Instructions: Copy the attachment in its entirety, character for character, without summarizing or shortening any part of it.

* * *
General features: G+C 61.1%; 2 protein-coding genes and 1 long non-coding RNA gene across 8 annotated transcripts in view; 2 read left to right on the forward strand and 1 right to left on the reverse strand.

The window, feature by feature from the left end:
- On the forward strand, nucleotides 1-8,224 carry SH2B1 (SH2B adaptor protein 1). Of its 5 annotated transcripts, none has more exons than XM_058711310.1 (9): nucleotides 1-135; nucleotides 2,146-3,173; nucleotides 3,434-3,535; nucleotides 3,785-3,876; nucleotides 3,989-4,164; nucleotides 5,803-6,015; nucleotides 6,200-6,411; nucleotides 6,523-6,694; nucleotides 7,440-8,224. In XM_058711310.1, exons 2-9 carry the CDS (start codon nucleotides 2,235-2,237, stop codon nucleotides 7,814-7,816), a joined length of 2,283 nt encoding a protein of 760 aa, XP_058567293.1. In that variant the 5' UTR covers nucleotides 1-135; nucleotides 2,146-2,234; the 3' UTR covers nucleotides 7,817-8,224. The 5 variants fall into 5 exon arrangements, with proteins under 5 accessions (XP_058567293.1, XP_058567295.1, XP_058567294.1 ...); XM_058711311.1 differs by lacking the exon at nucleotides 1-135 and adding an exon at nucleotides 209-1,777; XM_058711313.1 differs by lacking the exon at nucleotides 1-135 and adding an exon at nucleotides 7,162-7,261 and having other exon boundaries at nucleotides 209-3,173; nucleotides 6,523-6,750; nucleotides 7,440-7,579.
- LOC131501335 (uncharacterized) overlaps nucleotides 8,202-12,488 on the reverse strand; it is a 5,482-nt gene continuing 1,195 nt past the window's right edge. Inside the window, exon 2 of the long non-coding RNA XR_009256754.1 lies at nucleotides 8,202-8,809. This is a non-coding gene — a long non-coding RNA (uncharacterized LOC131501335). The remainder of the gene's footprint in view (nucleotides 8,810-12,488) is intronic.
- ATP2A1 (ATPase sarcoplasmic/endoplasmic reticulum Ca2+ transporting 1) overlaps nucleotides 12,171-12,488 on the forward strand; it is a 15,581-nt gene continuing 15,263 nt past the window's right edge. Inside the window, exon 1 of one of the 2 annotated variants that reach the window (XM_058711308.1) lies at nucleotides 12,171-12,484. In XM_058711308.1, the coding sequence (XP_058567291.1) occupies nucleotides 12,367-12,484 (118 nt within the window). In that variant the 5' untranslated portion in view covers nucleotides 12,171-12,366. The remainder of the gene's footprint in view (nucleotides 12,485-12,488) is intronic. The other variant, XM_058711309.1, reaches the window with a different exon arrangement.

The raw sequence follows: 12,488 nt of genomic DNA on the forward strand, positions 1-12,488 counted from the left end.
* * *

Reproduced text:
General features: G+C 61.1%; 2 protein-coding genes and 1 long non-coding RNA gene across 8 annotated transcripts in view; 2 read left to right on the forward strand and 1 right to left on the reverse strand.

The window, feature by feature from the left end:
- On the forward strand, nucleotides 1-8,224 carry SH2B1 (SH2B adaptor protein 1). Of its 5 annotated transcripts, none has more exons than XM_058711310.1 (9): nucleotides 1-135; nucleotides 2,146-3,173; nucleotides 3,434-3,535; nucleotides 3,785-3,876; nucleotides 3,989-4,164; nucleotides 5,803-6,015; nucleotides 6,200-6,411; nucleotides 6,523-6,694; nucleotides 7,440-8,224. In XM_058711310.1, exons 2-9 carry the CDS (start codon nucleotides 2,235-2,237, stop codon nucleotides 7,814-7,816), a joined length of 2,283 nt encoding a protein of 760 aa, XP_058567293.1. In that variant the 5' UTR covers nucleotides 1-135; nucleotides 2,146-2,234; the 3' UTR covers nucleotides 7,817-8,224. The 5 variants fall into 5 exon arrangements, with proteins under 5 accessions (XP_058567293.1, XP_058567295.1, XP_058567294.1 ...); XM_058711311.1 differs by lacking the exon at nucleotides 1-135 and adding an exon at nucleotides 209-1,777; XM_058711313.1 differs by lacking the exon at nucleotides 1-135 and adding an exon at nucleotides 7,162-7,261 and having other exon boundaries at nucleotides 209-3,173; nucleotides 6,523-6,750; nucleotides 7,440-7,579.
- LOC131501335 (uncharacterized) overlaps nucleotides 8,202-12,488 on the reverse strand; it is a 5,482-nt gene continuing 1,195 nt past the window's right edge. Inside the window, exon 2 of the long non-coding RNA XR_009256754.1 lies at nucleotides 8,202-8,809. This is a non-coding gene — a long non-coding RNA (uncharacterized LOC131501335). The remainder of the gene's footprint in view (nucleotides 8,810-12,488) is intronic.
- ATP2A1 (ATPase sarcoplasmic/endoplasmic reticulum Ca2+ transporting 1) overlaps nucleotides 12,171-12,488 on the forward strand; it is a 15,581-nt gene continuing 15,263 nt past the window's right edge. Inside the window, exon 1 of one of the 2 annotated variants that reach the window (XM_058711308.1) lies at nucleotides 12,171-12,484. In XM_058711308.1, the coding sequence (XP_058567291.1) occupies nucleotides 12,367-12,484 (118 nt within the window). In that variant the 5' untranslated portion in view covers nucleotides 12,171-12,366. The remainder of the gene's footprint in view (nucleotides 12,485-12,488) is intronic. The other variant, XM_058711309.1, reaches the window with a different exon arrangement.

The raw sequence follows: 12,488 nt of genomic DNA on the forward strand, positions 1-12,488 counted from the left end.